Fusion in JavaScript

JM Santos
JM Santos
Jul 26 · 3 min read
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Nowadays it is extremely common to see the usage of Array methods such as Array.prototype.map() , Array.prototype.filter() and Array.prototype.reduce() to name a few in manipulating list data structures.

You can see a lot of method chaining such as a chain of Array.prototype.map() to process the transforming of a data, a chain of Array.prototype.filter() to include/exclude specific items in the array or a mixture of two (2) Array.prototype.map() and a Array.prototype.reduce() at the end. Those sorts of chainings are extremely common and that happens very often.

It’s actually a great result having those sorts of chainings to manipulate data but there’s a hidden cost on that in terms of performance and that’s where the Fusion comes in.

⚡ Fuse ’em all

Fusion is a technique of combining pure functions — taking advantage of composition and removing the intermediary copies of data on each layer.

Let’s see an example comparing the non-fusion and a fusion approach.

I would like to start noting that a mapper function that is passed on to the Array.prototype.map() should always, at least, handle it process in a pure manner to avoid unexpected results. Avoid using it and accessing outside variables or mutating another variable outside its lexical scope. Make it pure.

With the given example, you would think it’s well written and easily understandable but what’s the big deal? What is the hidden cost of having a chain of Array.prototype.map()?

Let’s discover it together by unpacking this chain.

Are you surprised? I am too at first.

Each chain of method whether it is Array.prototype.map() , Array.prototype.filter() or Array.prototype.reduce() comes with a cost. It will result in iterating the whole list again and again which will affect the performance especially if we are talking about large datasets.

You might think why not join the two (2) mapper functions in one call of Array.prototype.map() ?

Yes we can join them in a single mapper to avoid chaining of Array.prototype.map() . That is actually a semi-fusion approach already. A full fusion approach is taking advantage of the composition.

I have a question for you, isn’t it inconvenient to manually pass the result from one function to the next function? What if the order is changed? How can we make it better?

Let’s now see how we can make this thing better by applying the Fusion technique.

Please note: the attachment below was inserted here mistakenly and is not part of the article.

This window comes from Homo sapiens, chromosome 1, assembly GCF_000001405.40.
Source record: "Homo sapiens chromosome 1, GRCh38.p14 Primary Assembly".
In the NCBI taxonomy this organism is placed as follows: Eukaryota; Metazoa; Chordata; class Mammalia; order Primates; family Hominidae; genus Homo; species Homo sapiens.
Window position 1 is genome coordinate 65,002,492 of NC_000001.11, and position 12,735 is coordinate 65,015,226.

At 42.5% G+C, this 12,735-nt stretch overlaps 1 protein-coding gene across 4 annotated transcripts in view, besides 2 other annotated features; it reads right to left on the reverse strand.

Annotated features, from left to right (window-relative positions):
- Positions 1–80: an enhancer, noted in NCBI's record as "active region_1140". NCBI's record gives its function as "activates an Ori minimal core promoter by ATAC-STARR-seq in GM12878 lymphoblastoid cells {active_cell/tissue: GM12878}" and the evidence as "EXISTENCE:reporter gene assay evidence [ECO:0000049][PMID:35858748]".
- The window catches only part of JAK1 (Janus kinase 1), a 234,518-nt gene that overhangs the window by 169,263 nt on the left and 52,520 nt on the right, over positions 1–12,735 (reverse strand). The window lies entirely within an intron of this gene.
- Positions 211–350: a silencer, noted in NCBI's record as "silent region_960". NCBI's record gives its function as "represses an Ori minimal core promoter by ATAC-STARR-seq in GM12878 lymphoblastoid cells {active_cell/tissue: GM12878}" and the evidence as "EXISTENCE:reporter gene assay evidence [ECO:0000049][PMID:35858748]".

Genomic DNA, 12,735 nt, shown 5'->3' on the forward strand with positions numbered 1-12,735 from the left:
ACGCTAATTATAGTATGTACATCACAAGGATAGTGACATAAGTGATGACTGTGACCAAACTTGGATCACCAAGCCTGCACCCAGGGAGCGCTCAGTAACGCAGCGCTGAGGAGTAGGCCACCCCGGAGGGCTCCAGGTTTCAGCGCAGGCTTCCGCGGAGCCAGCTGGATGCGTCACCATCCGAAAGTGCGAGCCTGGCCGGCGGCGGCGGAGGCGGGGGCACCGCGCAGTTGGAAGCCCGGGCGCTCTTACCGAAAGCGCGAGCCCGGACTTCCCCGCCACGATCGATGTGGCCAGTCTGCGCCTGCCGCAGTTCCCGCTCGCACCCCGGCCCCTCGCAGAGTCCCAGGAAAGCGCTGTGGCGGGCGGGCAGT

The pipe() utility accepts an infinite number of functions that it will run from left to right. Meaning that it will execute the functions, add() and multiplyBy2() from left to right and the result of the current function will be passed to the next one. That is kinda the shortcut instead of manually passing the result from one function to another function as we did on our previous example.

When a function is pure it means we can take advantage of composition. The composition is the act of combining pure functions to create a new single function. In our example, we created a new single function that is a composition of the two (2) pure mapper functions using the pipe() utility.

Now that we’ve applied the Fusion technique, our code will now handle even large datasets in a single iteration without duplicate iteration cost and also we’ve taken advantage of the composition in here which is great!

🤖 Bringing It All Together

Fusion is a great simple technique to have on our hands. It can help us when we are dealing with List data structures to take advantage of composition and also get the benefits in performance as well.

If you are interested in checking it out more, here are some references:

Thank you for reading. I hope this will help you on your journey! ❤️

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JM Santos

Written by

JM Santos

Improvise, Adapt, Overcome

Weekly Webtips

Explore the world of web technologies through a series of tutorials

JM Santos

Written by

JM Santos

Improvise, Adapt, Overcome

Weekly Webtips

Explore the world of web technologies through a series of tutorials

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